By Richard Chambers | October 8, 2018
The actions of high-profile CEOs and board chairmen can create share volatility and investor uneasiness, and the troubles of Tesla CEO Elon Musk provide a perfect example. Controversial statements and actions by Musk have sent Tesla’s stock price on a wild roller-coaster ride.
This got me to thinking about the risks associated with high-profile company leaders. When a CEO’s brand becomes one and the same with the organization, his or her actions are more likely to be magnified, scrutinized, glorified, or vilified. And that poses a new level of risk that many organizations may not be prepared to handle.
In Musk’s case, a single tweet stating he was considering taking Tesla private at $420 a share — “funding secured” — sent the electric-car company’s stock skyrocketing to nearly $380 a share. It subsequently plummeted when the prospective financier — the Saudi Sovereign Wealth fund — announced there was no deal in place.
The fallout continued when the U.S. Securities and Exchange Commission filed a securities fraud charge against Musk for failing to have in place required disclosure controls and procedures relating to his decidedly “unofficial” communication. To his credit, Musk quickly settled the charge by agreeing to step down as chairman of Tesla’s board and paying a hefty fine. That settlement boosted Tesla stock to its best trading day since May 2013, further reflecting how Musk’s actions can significantly impact Tesla’s value.
I’m not picking on Musk. There are plenty of other examples. The ongoing legal battles between Papa John’s and its founder John Schnatter, the firing of GE CEO John Flannery, and Travis Kalanick’s struggles at Uber each have arguably impacted their respective companies’ value.
This raises the question: Is the CEO’s brand a blessing or a curse?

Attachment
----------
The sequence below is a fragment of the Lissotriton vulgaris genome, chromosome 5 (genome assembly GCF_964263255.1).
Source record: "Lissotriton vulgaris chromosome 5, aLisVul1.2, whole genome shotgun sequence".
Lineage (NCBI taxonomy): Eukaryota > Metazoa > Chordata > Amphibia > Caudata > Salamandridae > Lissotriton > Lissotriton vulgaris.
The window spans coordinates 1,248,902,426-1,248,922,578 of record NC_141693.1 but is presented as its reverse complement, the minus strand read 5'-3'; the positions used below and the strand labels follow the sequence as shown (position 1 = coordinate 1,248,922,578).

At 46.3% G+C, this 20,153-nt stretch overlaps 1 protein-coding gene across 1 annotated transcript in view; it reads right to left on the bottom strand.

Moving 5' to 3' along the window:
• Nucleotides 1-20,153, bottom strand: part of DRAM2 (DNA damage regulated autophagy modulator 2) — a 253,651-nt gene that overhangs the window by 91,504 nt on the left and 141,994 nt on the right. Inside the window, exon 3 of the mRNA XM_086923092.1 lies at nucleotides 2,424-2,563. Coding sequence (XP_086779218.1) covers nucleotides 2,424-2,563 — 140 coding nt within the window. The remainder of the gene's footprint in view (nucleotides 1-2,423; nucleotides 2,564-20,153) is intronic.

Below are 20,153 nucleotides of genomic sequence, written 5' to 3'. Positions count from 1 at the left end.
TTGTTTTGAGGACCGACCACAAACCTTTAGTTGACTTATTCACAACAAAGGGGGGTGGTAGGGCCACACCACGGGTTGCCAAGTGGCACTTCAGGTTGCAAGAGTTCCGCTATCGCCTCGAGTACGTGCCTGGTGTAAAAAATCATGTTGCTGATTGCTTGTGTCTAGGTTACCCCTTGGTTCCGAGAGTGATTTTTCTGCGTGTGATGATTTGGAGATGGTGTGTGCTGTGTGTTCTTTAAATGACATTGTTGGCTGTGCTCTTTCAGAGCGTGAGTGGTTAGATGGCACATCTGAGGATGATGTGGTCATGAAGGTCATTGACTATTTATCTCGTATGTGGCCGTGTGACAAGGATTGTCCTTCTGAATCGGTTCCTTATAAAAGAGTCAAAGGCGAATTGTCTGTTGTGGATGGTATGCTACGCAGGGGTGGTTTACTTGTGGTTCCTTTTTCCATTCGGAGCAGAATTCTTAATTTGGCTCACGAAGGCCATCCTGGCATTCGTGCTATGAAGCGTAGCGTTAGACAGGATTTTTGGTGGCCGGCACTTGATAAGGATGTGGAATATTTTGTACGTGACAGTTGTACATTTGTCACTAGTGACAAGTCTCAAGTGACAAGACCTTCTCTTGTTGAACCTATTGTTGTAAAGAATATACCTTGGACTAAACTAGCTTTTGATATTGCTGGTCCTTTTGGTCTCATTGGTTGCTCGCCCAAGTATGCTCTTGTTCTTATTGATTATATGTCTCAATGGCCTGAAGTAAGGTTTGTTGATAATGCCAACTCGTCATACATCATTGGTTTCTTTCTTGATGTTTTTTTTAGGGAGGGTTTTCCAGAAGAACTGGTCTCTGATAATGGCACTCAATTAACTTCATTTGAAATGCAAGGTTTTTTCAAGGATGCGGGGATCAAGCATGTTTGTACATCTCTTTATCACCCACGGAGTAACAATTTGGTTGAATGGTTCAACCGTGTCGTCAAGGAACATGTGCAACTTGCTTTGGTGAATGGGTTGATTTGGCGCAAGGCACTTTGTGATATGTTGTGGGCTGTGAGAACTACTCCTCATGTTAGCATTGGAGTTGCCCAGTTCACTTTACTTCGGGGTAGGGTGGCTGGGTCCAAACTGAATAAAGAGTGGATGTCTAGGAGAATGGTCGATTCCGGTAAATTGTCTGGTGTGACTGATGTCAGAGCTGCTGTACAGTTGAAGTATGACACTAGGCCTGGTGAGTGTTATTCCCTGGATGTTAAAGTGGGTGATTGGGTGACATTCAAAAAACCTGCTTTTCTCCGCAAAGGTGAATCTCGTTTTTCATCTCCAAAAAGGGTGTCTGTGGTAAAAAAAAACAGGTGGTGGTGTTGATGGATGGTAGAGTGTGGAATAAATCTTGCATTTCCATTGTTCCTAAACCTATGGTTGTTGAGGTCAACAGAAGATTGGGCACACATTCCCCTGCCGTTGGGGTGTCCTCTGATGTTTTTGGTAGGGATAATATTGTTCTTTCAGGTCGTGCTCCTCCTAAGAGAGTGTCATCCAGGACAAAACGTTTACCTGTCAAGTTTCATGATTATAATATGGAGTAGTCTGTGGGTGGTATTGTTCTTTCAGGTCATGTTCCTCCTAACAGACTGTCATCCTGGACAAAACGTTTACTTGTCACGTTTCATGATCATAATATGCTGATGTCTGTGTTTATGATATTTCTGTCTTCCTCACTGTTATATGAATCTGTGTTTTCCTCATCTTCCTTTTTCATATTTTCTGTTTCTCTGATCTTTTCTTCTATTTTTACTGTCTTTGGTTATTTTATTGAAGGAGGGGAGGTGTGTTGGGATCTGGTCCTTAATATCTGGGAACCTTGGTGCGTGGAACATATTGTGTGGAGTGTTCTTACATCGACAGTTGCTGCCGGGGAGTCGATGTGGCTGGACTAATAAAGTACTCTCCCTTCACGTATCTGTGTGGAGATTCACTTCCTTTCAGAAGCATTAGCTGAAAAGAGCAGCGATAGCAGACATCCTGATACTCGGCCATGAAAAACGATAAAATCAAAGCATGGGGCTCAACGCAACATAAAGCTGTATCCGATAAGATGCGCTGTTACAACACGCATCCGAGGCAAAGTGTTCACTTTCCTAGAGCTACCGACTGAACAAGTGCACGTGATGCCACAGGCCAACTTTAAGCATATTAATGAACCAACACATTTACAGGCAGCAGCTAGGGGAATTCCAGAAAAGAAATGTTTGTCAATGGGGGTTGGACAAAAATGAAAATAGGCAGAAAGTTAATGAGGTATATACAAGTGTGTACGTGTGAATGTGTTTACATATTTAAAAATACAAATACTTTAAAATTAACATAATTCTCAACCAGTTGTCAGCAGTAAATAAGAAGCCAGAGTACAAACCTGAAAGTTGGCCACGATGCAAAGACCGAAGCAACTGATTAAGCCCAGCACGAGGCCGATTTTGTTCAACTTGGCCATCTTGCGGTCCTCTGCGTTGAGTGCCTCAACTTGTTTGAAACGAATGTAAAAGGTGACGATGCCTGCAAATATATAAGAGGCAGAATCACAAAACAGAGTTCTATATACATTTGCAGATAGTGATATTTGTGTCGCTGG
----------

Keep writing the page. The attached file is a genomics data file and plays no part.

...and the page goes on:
There are pros and cons to bringing in a personality big enough to be viewed as the face of an organization. While some highly successful companies are built around the individual — Oprah Winfrey — others impose their brand on organizations when they join or return to them.
Michael Eisner, who made his name as CEO of Paramount Pictures, transformed The Walt Disney Co. by growing its brand in global theme parks, movies, TV, retail products, and a cruise line. Steve Jobs’ return to Apple certainly sparked a return to greatness for a company that some believed was on the brink of failure. It is safe to assume that Jobs and Eisner were hired because of their proven skills as strategic risk takers accustomed to acting boldly and aggressively. But boards seeking to hire charismatic leaders should consider how the leaders’ brands could impact the organization’s risk appetite and culture.
There are potential downsides to consider. For example, some charismatic CEOs are known to have narcissistic personalities, and research suggests such leaders are more likely to cost the organization money. The authors of See You in Court: How CEO Narcissism Increases Firms’ Vulnerability to Lawsuits argue that “narcissistic CEOs subject their organizations to undue legal risk because they are overconfident about their ability to win and less sensitive to the costs to their organizations of such litigation.” Their research, published by The Leadership Quarterly,cites a growing body of evidence that suggests, “organizations led by narcissistic CEOs experience considerable downsides, including evidence of increased risk taking, overpaying for acquisitions, manipulating accounting data, and even fraud.”
Leadership style and its potential impact on the organization’s risk appetite and culture should always be on internal audit’s radar. Organizations that have charismatic risk takers at their helms should incorporate this into their risk analyses. This should include audits of crisis management plans and candid discussions with the audit committee or board about risk scenarios involving the CEO.
Clearly, all CEOs impose their wills on organizations with varying degrees of guidance and oversight from their boards. The likelihood of their actions creating crises or significant reputational risks are typically pretty low. But just as no two organizations have identical risks appetites, not all CEOs create the same level of risk.
I’m interested in hearing about your experiences in dealing with CEO brands.